Multnomah County seeks $535M grant for Burnside Bridge replacement
Multnomah County officials will apply for $535 million in federal grant funding to fully cover the costs of the earthquake-ready Burnside Bridge replacement project.
The county board of commissioners directed staff Thursday, May 12, to apply for a package of grants through the Infrastructure Investments and Jobs Act, which President Joe Biden signed into law last November.
Identifying a funding source for the project, which officials estimate will cost nearly $900 million, has been a high priority for the county.
The project aims to create a bridge that could withstand a major earthquake in the region, standing as a lifeline across the Willamette River.
Geologists said there's a 1-in-3 chance of a magnitude 8.0 or higher earthquake occurring in the region within the next 50 years, likely causing widespread damage to buildings, roads and other infrastructure. It has been more than 300 years since the last major earthquake along the Cascadia Subduction Zone, a fault in the Earth's crust running from British Columbia to northern California.
The county will apply for grants through the Multimodal Project Discretionary Grant Program, which provides funding for surface transportation infrastructure projects with significant national or regional impact. The program streamlines applications for three separate federal grants, Megan Neill, the project's manager, told the board Thursday.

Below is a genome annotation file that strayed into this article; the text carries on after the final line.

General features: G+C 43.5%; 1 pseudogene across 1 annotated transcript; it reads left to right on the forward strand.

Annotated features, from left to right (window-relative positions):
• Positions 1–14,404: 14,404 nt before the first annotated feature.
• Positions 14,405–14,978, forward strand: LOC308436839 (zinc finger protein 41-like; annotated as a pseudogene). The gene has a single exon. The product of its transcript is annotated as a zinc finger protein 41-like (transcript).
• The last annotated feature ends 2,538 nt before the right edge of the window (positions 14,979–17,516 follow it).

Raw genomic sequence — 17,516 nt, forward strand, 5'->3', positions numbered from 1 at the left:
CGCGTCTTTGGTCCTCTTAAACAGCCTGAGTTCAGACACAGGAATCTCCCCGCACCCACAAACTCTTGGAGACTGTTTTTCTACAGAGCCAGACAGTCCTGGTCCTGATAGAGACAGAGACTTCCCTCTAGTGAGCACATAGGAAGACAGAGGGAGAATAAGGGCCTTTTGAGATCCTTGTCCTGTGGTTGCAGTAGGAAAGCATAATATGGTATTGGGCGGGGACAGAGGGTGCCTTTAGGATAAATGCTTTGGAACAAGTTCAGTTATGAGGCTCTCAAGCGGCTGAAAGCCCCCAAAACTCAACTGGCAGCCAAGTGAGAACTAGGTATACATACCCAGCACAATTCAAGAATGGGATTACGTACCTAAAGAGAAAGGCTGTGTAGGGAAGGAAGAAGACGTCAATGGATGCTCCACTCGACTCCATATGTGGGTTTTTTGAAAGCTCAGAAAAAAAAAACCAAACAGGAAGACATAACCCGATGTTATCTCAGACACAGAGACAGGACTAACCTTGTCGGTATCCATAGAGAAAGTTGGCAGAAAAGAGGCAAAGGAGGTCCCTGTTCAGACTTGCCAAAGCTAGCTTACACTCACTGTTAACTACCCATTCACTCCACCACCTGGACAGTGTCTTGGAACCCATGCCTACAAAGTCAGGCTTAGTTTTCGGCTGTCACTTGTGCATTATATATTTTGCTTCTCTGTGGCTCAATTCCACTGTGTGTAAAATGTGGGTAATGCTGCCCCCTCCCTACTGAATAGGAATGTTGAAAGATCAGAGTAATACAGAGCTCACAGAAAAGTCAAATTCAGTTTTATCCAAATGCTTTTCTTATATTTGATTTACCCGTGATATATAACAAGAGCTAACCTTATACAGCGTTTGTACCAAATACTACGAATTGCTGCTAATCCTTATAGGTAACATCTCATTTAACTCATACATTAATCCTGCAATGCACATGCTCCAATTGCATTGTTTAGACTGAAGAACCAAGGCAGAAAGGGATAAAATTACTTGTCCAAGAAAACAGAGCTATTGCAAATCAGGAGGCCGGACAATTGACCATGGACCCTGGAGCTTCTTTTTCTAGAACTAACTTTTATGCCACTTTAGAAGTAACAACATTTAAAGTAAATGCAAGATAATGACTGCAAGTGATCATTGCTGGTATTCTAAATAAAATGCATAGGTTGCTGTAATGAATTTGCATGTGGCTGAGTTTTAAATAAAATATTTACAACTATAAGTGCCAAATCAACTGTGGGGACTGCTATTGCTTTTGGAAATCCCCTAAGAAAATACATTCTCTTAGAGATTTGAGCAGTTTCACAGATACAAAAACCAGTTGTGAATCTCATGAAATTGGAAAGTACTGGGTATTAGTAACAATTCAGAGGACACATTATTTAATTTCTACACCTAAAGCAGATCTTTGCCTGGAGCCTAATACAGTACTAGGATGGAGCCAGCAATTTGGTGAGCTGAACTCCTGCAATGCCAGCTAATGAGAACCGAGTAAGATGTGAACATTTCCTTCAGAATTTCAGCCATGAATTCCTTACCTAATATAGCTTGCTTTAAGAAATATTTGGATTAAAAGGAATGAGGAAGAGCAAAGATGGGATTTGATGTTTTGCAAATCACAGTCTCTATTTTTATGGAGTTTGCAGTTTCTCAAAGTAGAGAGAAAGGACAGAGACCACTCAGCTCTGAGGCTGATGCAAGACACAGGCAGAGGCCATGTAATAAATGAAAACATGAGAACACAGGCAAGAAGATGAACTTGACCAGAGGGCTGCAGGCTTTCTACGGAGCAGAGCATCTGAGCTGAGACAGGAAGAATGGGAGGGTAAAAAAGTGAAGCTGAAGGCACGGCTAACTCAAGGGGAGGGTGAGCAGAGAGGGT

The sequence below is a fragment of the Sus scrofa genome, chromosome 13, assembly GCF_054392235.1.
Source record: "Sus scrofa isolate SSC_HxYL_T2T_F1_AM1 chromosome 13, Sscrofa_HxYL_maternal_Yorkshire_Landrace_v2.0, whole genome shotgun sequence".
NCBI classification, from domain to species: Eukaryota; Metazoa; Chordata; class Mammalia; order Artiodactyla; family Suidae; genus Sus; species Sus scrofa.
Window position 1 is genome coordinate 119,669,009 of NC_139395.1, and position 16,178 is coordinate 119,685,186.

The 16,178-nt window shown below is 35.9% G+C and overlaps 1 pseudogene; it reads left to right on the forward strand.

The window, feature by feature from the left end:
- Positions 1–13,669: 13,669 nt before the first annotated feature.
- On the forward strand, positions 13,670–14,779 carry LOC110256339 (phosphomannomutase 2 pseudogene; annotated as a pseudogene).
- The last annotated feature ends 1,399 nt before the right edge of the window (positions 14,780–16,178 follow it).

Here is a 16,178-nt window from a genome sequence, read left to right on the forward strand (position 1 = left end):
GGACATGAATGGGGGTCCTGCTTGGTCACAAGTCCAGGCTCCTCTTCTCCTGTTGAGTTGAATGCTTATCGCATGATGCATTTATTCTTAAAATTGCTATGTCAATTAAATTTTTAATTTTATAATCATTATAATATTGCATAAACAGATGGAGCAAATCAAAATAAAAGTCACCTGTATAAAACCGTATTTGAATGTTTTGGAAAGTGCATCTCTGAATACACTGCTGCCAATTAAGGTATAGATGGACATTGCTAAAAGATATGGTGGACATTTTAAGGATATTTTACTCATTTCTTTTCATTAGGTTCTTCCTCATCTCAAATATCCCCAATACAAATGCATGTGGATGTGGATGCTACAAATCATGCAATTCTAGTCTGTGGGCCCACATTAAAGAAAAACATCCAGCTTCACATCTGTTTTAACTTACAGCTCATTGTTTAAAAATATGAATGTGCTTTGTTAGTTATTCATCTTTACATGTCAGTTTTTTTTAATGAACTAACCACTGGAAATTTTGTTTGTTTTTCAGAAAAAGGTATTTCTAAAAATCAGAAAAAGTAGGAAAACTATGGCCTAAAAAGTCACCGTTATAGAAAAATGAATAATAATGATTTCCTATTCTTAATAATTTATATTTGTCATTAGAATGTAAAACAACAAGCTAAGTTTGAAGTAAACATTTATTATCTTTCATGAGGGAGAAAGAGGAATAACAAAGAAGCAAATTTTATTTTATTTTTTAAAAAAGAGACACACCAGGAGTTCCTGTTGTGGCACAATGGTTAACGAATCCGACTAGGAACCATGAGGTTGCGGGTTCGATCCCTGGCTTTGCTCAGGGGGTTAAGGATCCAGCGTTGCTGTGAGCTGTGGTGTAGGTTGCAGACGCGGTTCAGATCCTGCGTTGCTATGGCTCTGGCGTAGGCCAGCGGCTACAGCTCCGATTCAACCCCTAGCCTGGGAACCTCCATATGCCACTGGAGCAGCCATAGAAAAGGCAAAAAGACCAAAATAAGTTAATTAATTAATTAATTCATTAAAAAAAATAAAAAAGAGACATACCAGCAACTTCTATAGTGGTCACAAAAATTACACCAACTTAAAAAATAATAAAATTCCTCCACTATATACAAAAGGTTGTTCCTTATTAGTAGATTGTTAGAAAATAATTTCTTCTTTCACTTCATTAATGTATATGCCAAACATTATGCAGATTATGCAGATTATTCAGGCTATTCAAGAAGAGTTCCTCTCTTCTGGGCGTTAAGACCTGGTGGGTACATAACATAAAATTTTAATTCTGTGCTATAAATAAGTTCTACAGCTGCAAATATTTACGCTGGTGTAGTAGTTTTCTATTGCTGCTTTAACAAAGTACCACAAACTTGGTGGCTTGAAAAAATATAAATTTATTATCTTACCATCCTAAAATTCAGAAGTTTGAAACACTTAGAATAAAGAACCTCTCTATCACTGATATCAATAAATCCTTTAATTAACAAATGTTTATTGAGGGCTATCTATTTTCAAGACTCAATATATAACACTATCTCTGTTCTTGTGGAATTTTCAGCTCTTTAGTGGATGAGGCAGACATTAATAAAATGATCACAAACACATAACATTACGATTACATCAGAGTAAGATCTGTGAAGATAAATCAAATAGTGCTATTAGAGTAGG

"Should this grant be successful, we would then have fully funded" the project, Neill said.
The grant requires a match of $360 million in county funds. Officials plan to issue a bond to pay for the match through the county's Vehicle Registration Fee. Previously, officials said the fee would make $300 million available.
In March, the board approved three alternative design measures that cut the estimated cost of the project by more than $200 million.
People can now review and comment on a supplemental draft environmental impact statement for the project that incorporates the cost-saving measures. The public comment period will end June 13. Officials plan to publish a final environmental impact statement this December.
Design work is expected to begin in late 2022, with construction starting in 2025, pending funds being secured.
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